When the GOP lost organized labor in Kansas


August 22, 2018 - 10:39 AM

With Labor Day on the September horizon, we are reminded of a chilly divorce, a dramatic shift in the state’s political landscape. Sixty years ago organized labor left the Republican Party, ending what had been a relatively long and mostly happy relationship.
The party then was as strong as it is today, but it was also the party of organized labor in Kansas. The GOP had a history of reform, of coalitions with progressive Democrats that led to establishing a Federal Trade Commission, minimum wages for men and women, the prohibition of child labor, antitrust laws, and a federal income tax. They worked for a Federal Reserve Act, the Food and Drug Act, worker compensation laws, safety and health standards for various occupations and the eight-hour workday, among others. Republicans called for vigilance to reduce inequities in the distribution of wealth. Government, wherever necessary, became an agency of human welfare.
In Kansas, Republicans also were for hot lunches in schools, statewide polio immunization, construction of the turnpike, aid to schools, the poor, the elderly.
Then things began to go sideways. On the Kansas ballot in 1958 was a right-to-work constitutional amendment that burned with controversy. The amendment would prohibit people from being denied work for belonging or not belonging to a labor union. It also outlawed the union shop in Kansas.
In his bid for re-election, Gov. George Docking, a Democrat, avoided clear commitment. The less he said about the matter (privately, he supported it), the more money Republicans would spend to get the amendment passed, and the less his Republican opponent, Clyde Reed, would be able to raise as a result.
A majority of labor union members had been Republicans until the late 1940s and early 1950s and were native Kansans most likely to be Republicans. Labor leaders had always known who buttered their bread. They expected Republicans to win, and they had stayed on the GOP band wagon.
Because Republicans had been the labor party in Kansas, big business denounced Republican Gov. Ed Arn (1951-55) as loudly as his successor, Fred Hall (1955-57). Labor had made great gains under Gov. Frank Carlson (1947-50) and Arn. But big business ran the Republican Party and big business, at the time, was not satisfied. After Hall’s bitter defeat in the 1956 primary, the right-wing, right-to-workers sought to control the party. Labor had nowhere to go but to the Democrats. Thus, right-to-work as an issue gave the Democrats thousands of new dollars and voters.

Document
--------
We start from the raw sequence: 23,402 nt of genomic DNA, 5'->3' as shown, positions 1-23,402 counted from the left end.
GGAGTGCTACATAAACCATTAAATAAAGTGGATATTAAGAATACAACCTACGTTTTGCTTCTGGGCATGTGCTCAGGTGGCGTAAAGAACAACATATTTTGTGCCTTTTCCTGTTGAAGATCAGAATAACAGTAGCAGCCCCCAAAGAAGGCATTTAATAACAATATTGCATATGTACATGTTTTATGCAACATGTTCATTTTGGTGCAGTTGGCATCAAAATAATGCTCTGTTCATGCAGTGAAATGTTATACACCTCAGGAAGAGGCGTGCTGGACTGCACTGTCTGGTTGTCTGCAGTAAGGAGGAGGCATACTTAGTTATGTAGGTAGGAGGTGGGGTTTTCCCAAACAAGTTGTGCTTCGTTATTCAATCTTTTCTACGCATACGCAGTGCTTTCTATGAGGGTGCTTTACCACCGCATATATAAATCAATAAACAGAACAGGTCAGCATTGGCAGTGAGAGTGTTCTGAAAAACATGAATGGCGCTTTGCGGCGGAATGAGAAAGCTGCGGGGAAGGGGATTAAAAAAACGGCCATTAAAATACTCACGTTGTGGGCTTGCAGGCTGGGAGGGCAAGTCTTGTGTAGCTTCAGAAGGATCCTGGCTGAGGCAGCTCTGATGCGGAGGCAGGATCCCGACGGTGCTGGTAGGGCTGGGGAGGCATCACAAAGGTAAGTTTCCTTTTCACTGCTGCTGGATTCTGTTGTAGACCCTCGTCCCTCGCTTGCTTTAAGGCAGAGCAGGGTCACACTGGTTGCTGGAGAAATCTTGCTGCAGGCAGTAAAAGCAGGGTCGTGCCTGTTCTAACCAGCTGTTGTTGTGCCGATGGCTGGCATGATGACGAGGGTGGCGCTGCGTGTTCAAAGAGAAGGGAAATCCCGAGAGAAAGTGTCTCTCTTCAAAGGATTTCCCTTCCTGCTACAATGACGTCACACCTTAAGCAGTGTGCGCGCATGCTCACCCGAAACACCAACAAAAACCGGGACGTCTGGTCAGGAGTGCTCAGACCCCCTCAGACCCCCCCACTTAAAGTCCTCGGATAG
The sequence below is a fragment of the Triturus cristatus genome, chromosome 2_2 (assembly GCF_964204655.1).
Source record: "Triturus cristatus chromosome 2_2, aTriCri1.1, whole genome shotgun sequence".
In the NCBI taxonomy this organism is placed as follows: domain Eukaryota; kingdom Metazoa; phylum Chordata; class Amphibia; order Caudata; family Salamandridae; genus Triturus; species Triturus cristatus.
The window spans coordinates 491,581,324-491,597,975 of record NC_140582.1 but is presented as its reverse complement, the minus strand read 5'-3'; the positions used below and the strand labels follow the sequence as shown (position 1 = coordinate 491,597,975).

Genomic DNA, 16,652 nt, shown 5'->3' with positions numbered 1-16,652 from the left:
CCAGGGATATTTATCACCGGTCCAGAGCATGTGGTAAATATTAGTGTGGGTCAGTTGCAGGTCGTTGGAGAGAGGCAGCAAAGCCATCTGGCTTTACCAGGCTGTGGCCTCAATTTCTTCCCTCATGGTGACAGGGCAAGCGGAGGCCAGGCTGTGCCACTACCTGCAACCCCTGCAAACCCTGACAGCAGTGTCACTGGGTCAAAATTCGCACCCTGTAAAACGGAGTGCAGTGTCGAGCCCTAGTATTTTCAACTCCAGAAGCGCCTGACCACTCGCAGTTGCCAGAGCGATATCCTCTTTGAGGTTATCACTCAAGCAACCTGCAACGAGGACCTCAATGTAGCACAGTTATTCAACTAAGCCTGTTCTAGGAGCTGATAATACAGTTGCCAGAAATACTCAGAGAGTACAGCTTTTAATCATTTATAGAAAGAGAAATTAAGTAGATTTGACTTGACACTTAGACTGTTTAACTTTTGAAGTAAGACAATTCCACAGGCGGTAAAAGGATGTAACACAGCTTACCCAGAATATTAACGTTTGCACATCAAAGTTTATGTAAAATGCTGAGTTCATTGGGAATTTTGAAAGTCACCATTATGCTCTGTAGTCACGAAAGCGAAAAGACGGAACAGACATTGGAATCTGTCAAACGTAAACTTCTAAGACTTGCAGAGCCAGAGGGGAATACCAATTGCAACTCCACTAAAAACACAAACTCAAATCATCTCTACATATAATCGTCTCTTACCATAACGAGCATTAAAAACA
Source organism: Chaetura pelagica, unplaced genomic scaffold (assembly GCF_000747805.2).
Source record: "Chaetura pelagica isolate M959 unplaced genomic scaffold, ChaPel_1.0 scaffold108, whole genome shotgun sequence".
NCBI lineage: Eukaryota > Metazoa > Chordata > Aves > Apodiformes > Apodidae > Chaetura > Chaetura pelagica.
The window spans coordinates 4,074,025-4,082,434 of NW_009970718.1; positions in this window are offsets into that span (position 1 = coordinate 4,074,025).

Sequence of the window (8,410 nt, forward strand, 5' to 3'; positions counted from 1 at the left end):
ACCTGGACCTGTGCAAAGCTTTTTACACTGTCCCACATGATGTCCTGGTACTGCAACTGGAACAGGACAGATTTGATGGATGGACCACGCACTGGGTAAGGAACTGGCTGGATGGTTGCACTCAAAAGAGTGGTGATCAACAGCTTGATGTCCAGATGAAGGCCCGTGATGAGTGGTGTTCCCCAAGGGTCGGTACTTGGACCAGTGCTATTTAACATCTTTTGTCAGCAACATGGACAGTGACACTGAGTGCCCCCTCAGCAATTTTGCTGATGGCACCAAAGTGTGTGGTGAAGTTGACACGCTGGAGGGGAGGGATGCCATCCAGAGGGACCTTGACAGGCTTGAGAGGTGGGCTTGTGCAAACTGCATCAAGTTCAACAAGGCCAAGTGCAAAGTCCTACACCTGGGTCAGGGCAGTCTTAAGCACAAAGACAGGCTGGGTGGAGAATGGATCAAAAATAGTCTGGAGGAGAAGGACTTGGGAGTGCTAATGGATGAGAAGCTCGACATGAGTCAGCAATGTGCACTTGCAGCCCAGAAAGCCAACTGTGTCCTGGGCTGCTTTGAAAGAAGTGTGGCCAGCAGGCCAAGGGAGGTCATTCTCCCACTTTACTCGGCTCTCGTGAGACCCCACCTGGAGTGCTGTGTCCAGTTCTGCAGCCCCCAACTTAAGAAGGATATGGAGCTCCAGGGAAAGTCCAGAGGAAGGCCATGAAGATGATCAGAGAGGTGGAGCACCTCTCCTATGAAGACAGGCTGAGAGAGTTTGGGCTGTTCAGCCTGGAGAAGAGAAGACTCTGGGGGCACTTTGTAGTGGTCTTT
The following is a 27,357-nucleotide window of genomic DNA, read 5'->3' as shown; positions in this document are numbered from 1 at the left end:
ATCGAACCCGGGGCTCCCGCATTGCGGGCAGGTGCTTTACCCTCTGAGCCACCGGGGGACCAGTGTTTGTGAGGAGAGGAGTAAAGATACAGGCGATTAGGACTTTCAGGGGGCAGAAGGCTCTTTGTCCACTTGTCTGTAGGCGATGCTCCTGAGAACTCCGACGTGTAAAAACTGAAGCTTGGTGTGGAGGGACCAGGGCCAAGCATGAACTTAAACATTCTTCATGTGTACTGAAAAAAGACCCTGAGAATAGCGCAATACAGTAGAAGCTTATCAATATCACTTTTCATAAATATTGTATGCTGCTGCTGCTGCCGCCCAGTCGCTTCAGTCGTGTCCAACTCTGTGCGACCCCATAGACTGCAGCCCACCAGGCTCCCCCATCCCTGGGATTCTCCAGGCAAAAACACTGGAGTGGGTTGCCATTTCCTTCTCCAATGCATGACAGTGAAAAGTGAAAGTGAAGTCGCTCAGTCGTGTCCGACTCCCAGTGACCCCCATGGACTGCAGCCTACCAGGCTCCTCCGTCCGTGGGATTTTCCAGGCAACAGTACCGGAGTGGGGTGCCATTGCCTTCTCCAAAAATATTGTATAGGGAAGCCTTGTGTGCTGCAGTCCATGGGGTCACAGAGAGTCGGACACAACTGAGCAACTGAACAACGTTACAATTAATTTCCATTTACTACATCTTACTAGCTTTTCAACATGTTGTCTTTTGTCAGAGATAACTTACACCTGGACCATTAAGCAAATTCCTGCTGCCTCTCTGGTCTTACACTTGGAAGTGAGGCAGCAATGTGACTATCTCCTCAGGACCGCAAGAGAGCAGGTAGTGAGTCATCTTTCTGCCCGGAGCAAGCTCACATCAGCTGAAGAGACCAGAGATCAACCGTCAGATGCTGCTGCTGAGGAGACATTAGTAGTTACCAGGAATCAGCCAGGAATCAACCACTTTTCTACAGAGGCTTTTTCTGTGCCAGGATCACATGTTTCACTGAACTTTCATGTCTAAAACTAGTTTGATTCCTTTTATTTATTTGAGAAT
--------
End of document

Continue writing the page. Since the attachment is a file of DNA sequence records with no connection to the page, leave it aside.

In 1958, organized labor rolled up its sleeves for the expensive, back-breaking precinct work to help its cause and voted Democratic as it never had before. Docking won re-election by more than 100,000 votes. It was the first time Kansas re-elected a Democratic governor, and the first time in 24 years Kansas elected three Democratic (of six, then) congressmen.
This historic change had been cumulative, with gradual Democratic gains all over Kansas — in the House of Representatives, in the precincts, in courthouses.
Too many Republicans failed to see the trends. They were disillusioned with Fred Hall, disgruntled with liberals among them and determined to defeat labor. In throwing them all out, they had lost two elections — and organized labor — for good.
Today another Labor Day approaches in Kansas, dragging its ragged belongings and tattered history. Workers at election time are like travelers stranded at a busy intersection beset with directions and assurances, signpost fantasies of peace and prosperity. They know where they want to be, but no one yet can convince them how to get there.
— The Salina Journal

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